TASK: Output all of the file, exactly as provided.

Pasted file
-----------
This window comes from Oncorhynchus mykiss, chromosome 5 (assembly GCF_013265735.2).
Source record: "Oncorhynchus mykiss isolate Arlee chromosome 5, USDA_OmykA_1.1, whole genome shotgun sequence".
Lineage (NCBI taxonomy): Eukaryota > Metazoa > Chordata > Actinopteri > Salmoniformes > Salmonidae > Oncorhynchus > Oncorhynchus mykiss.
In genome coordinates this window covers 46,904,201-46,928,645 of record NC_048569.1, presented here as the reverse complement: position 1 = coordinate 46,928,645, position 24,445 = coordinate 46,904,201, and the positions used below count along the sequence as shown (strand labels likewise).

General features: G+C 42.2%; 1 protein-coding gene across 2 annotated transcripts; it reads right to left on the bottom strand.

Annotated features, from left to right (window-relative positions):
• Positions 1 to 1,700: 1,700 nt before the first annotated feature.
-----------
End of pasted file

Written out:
This window comes from Oncorhynchus mykiss, chromosome 5 (assembly GCF_013265735.2).
Source record: "Oncorhynchus mykiss isolate Arlee chromosome 5, USDA_OmykA_1.1, whole genome shotgun sequence".
Lineage (NCBI taxonomy): Eukaryota > Metazoa > Chordata > Actinopteri > Salmoniformes > Salmonidae > Oncorhynchus > Oncorhynchus mykiss.
In genome coordinates this window covers 46,904,201-46,928,645 of record NC_048569.1, presented here as the reverse complement: position 1 = coordinate 46,928,645, position 24,445 = coordinate 46,904,201, and the positions used below count along the sequence as shown (strand labels likewise).

General features: G+C 42.2%; 1 protein-coding gene across 2 annotated transcripts; it reads right to left on the bottom strand.

Annotated features, from left to right (window-relative positions):
• Positions 1 to 1,700: 1,700 nt before the first annotated feature.